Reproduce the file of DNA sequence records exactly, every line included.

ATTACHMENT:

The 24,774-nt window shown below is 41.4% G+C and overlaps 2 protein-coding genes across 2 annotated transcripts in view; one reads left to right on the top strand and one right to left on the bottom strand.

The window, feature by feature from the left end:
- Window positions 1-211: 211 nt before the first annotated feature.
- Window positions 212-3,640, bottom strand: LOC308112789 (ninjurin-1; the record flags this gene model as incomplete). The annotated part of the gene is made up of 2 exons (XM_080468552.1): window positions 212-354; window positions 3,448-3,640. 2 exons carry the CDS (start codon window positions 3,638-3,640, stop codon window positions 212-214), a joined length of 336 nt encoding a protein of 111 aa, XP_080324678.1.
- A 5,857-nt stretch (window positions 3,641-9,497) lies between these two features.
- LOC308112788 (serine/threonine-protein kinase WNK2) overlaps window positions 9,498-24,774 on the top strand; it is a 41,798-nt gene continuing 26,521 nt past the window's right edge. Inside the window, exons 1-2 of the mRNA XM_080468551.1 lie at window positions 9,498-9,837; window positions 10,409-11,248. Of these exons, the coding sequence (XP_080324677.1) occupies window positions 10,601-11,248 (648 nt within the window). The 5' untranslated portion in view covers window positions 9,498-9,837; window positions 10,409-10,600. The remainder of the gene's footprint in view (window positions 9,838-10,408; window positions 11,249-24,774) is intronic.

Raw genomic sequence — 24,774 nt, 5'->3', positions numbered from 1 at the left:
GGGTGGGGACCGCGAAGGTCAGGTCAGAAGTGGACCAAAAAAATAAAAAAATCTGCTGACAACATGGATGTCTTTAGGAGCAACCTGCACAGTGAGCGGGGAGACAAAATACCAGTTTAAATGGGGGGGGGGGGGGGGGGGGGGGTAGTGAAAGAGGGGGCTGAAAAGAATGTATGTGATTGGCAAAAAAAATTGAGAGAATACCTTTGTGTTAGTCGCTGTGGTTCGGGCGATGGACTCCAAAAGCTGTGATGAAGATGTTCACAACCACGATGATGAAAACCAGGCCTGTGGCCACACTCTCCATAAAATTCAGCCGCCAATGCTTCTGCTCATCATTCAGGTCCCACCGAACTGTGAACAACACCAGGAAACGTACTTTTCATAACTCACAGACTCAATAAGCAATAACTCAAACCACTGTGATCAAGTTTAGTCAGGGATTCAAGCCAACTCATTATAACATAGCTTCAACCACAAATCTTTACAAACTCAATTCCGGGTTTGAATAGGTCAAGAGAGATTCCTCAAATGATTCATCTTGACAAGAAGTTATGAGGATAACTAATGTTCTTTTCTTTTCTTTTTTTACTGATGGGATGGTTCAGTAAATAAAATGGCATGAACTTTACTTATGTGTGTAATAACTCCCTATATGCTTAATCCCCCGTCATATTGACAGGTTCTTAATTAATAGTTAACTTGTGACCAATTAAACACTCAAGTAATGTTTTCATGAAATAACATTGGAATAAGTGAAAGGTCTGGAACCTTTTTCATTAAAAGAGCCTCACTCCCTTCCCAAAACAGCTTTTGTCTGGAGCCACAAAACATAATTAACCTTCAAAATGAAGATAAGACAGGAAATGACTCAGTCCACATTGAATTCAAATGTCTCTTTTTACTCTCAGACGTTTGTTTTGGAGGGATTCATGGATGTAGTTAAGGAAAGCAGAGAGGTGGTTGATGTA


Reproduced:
The 24,774-nt window shown below is 41.4% G+C and overlaps 2 protein-coding genes across 2 annotated transcripts in view; one reads left to right on the top strand and one right to left on the bottom strand.

The window, feature by feature from the left end:
- Window positions 1-211: 211 nt before the first annotated feature.
- Window positions 212-3,640, bottom strand: LOC308112789 (ninjurin-1; the record flags this gene model as incomplete). The annotated part of the gene is made up of 2 exons (XM_080468552.1): window positions 212-354; window positions 3,448-3,640. 2 exons carry the CDS (start codon window positions 3,638-3,640, stop codon window positions 212-214), a joined length of 336 nt encoding a protein of 111 aa, XP_080324678.1.
- A 5,857-nt stretch (window positions 3,641-9,497) lies between these two features.
- LOC308112788 (serine/threonine-protein kinase WNK2) overlaps window positions 9,498-24,774 on the top strand; it is a 41,798-nt gene continuing 26,521 nt past the window's right edge. Inside the window, exons 1-2 of the mRNA XM_080468551.1 lie at window positions 9,498-9,837; window positions 10,409-11,248. Of these exons, the coding sequence (XP_080324677.1) occupies window positions 10,601-11,248 (648 nt within the window). The 5' untranslated portion in view covers window positions 9,498-9,837; window positions 10,409-10,600. The remainder of the gene's footprint in view (window positions 9,838-10,408; window positions 11,249-24,774) is intronic.

Raw genomic sequence — 24,774 nt, 5'->3', positions numbered from 1 at the left:
GGGTGGGGACCGCGAAGGTCAGGTCAGAAGTGGACCAAAAAAATAAAAAAATCTGCTGACAACATGGATGTCTTTAGGAGCAACCTGCACAGTGAGCGGGGAGACAAAATACCAGTTTAAATGGGGGGGGGGGGGGGGGGGGGGGTAGTGAAAGAGGGGGCTGAAAAGAATGTATGTGATTGGCAAAAAAAATTGAGAGAATACCTTTGTGTTAGTCGCTGTGGTTCGGGCGATGGACTCCAAAAGCTGTGATGAAGATGTTCACAACCACGATGATGAAAACCAGGCCTGTGGCCACACTCTCCATAAAATTCAGCCGCCAATGCTTCTGCTCATCATTCAGGTCCCACCGAACTGTGAACAACACCAGGAAACGTACTTTTCATAACTCACAGACTCAATAAGCAATAACTCAAACCACTGTGATCAAGTTTAGTCAGGGATTCAAGCCAACTCATTATAACATAGCTTCAACCACAAATCTTTACAAACTCAATTCCGGGTTTGAATAGGTCAAGAGAGATTCCTCAAATGATTCATCTTGACAAGAAGTTATGAGGATAACTAATGTTCTTTTCTTTTCTTTTTTTACTGATGGGATGGTTCAGTAAATAAAATGGCATGAACTTTACTTATGTGTGTAATAACTCCCTATATGCTTAATCCCCCGTCATATTGACAGGTTCTTAATTAATAGTTAACTTGTGACCAATTAAACACTCAAGTAATGTTTTCATGAAATAACATTGGAATAAGTGAAAGGTCTGGAACCTTTTTCATTAAAAGAGCCTCACTCCCTTCCCAAAACAGCTTTTGTCTGGAGCCACAAAACATAATTAACCTTCAAAATGAAGATAAGACAGGAAATGACTCAGTCCACATTGAATTCAAATGTCTCTTTTTACTCTCAGACGTTTGTTTTGGAGGGATTCATGGATGTAGTTAAGGAAAGCAGAGAGGTGGTTGATGTA